HOOVER, Ala. — Nick Saban made one thing clear this week: He will not be making an endorsement.
Not for the upcoming presidential election—he’s smart enough to know that doing so could alienate fans and recruits—but rather for an idea he supports: college football commissioner.
Saban thinks it would be in the best interest of the sport to have someone overseeing it and doing things like negotiating draft rules with the National Football League and consolidating safety issues. A commissioner could also streamline the process of changes that are in the works while helping prevent some of their unintended consequences.
Keep that latter part in the back of your mind, because college football’s dealing with one right now…but we’ll get to that in a moment.
Saban has little or no interest in the job. He’s got a pretty good one right now that’ll probably be his last. Moreover, serving as commissioner wouldn’t include the things he likes the most about being a coach, including the whole football part of it and dealing with young players.
Yes, even this week.
Of course, two of his players were arrested early Tuesday morning, with starting left tackle Cam Robinson’s status uncertain after being charged with possession of a controlled substance, illegal possession of a firearm and possession of a stolen gun, which is a felony.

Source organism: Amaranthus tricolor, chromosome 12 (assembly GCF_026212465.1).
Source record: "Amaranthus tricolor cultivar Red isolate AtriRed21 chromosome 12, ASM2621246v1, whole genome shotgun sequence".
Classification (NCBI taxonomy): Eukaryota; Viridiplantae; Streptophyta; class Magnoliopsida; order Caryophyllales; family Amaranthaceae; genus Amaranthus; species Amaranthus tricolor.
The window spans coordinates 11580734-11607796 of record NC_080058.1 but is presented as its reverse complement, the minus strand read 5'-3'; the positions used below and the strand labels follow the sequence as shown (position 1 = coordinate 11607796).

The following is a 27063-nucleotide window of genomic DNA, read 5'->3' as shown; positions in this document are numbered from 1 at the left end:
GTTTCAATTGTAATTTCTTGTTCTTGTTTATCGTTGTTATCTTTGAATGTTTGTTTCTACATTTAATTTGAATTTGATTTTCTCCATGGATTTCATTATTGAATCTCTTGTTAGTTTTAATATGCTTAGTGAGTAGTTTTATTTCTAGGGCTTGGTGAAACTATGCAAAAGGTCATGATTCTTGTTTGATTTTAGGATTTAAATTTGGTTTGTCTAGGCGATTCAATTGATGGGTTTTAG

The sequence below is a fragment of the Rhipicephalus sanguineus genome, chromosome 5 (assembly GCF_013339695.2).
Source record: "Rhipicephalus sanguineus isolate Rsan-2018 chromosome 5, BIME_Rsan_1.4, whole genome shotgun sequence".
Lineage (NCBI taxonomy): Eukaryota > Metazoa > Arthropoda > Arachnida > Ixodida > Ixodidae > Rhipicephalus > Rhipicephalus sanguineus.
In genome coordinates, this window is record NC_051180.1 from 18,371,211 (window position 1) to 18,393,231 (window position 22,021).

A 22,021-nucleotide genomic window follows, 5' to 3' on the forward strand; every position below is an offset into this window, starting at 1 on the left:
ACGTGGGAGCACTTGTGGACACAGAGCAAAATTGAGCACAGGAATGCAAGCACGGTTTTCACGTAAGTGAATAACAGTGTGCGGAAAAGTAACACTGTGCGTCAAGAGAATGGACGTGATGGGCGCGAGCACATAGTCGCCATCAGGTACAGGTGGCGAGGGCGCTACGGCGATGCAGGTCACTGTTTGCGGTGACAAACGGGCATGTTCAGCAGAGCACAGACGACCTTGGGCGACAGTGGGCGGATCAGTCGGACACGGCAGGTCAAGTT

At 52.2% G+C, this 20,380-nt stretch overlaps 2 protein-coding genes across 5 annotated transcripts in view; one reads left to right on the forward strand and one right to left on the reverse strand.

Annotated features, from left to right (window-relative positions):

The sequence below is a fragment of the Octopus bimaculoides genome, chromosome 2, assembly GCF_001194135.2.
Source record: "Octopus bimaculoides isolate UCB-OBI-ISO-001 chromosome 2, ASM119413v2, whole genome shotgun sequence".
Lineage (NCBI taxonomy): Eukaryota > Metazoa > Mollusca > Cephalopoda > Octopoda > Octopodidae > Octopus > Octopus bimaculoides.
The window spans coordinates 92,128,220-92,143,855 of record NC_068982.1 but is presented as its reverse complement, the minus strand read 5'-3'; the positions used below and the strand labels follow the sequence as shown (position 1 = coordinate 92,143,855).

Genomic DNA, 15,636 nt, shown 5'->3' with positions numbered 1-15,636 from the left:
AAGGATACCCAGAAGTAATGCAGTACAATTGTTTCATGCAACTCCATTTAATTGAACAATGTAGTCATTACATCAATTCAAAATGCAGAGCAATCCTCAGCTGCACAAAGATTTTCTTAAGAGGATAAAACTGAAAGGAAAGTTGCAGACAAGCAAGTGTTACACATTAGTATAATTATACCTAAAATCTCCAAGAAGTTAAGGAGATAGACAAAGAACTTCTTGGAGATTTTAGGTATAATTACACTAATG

Saban is looking into the matter and told reporters at the PGA Tradition Pro-Am on Wednesday morning that it’s way too early to announce anything.
“One thing I always tell players is that there are three bad things: nothing good happens after midnight, nothing good happens when you’re around guns, unless you’re going hunting, and you don’t want to mess around with women that you don’t know, because a lot of times bad things happen,” Saban said later that day on the Paul Finebaum Show. “In this case, a couple of those things were violated, and I think it’s going to be a learning experience for everybody on our team.”
People who aren’t regularly around Saban don’t quite understand how seriously he takes the teaching part of his job, and he talks extensively about it during his annual coaching clinic.
Meanwhile, the event Saban attended this week that unfortunately got overlooked by most was a fundraiser for former Alabama running back Kerry Goode (1983-87), who was diagnosed with ALS last year.
“We’ve had two guys now, Kevin Turner and now Kerry Goode, that have now suffered from this disease,” Saban said, referring to the former NFL fullback who died in March. “Lou Gehrig’s disease. His great speech in Yankees Stadium was 77 years ago, and it doesn’t look like we have a whole lot better way of dealing with this disease now than what we had then. This is one of the things that we want to be an advocate of.”
Saban the Alabama ambassador was happy to lend his name to that cause, only that’s just another one of the hats that he wears, especially during this time of the year. Serving as college football’s ambassador is something he’s inadvertently been doing for years, as well, arguably since he won his second national championship and first with the Crimson Tide in 2009.
In sports it’s a role that often goes to those who are the best at something, whether they’re interested in the responsibility or not. Lebron James is a good example in the NBA, although Stephen Curry is beginning to figure that out as well.